Turnaround Time for Large or Complex Specimens in Surgical Pathology: A Q-Probes Study of 56 Institutions
Keith E Volmar, Michael O Idowu, Donald S Karcher, Raouf E Nakhleh. Rex Pathology Associates, Raleigh, NC; Virginia Commonwealth University, Richmond, VA; George Washington University Medical Center, Washington, DC; Mayo Clinic, Jacksonville, FL
Background: Turnaround time (TAT) for large or complex surgical pathology specimens is an indicator of efficiency in anatomic pathology and may affect coordination of patient care. This study aimed to develop benchmarks for TAT of these cases and to identify practice characteristics that may influence TAT.
Design: Participants in a 2012 Q-Probes quality improvement program of the College of American Pathologists were asked to retrospectively review all surgical pathology cases over the prior six months to identify up to 50 cases coded as CPT code 88307 (excluding biopsies) and/or 88309. Participants reported the times and dates of accessioning and final report sign out.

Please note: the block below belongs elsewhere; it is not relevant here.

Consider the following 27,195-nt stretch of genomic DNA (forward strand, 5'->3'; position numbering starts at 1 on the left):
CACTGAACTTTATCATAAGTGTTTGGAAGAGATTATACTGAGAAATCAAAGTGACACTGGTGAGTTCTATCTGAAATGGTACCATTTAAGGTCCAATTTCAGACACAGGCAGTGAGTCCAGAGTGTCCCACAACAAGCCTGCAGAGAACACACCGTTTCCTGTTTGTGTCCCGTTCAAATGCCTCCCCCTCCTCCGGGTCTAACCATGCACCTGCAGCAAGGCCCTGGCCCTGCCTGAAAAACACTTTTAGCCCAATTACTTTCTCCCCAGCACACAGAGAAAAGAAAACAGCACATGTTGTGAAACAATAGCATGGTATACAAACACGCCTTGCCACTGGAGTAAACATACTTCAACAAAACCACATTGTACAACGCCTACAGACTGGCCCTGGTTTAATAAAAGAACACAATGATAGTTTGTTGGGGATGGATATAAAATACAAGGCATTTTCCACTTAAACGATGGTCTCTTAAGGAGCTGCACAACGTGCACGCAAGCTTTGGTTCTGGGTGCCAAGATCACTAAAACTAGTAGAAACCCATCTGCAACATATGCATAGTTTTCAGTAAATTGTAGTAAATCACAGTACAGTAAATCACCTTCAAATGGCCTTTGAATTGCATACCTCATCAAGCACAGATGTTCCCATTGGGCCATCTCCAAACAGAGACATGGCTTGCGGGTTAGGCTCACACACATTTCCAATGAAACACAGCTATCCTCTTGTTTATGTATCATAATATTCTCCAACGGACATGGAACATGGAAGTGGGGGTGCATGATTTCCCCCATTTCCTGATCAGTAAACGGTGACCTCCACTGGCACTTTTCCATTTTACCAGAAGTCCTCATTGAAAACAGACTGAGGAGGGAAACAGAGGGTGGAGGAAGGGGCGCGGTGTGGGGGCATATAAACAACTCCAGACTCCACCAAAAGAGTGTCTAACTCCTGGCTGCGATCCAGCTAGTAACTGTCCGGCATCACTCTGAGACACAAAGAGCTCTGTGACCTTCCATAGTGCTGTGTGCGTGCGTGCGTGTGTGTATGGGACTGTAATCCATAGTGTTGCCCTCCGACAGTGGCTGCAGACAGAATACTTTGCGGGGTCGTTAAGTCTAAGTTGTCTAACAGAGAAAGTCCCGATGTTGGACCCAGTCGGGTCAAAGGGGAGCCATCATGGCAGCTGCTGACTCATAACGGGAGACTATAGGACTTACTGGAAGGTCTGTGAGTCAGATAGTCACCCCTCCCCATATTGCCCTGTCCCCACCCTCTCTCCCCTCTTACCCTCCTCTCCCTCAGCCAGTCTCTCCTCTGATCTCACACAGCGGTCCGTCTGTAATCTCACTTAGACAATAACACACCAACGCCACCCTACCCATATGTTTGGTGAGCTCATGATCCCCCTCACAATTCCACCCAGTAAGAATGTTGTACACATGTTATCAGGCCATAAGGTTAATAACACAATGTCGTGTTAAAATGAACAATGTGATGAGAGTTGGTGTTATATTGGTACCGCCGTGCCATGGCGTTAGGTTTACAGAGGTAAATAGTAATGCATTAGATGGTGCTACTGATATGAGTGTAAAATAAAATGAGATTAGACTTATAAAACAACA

Results: 56 institutions reported on 2,763 large or complex cases. The case mix was 70% CPT code 88307 and 30% CPT code 88309. Cases requiring special handling comprised 51.5%, while 48.5% were characterized as routine. Actual TAT (not working days) was calculated from reported dates and times of accessioning and final sign out. For all cases the median turnaround time was 3.02 days. TATs by institutions and by case type are included in the table below.
|10th percentile||50th percentile||90th percentile|
|Routine handling cases||5.99||1.94||0.98|
|Special handling cases||9.11||4.13||1.33|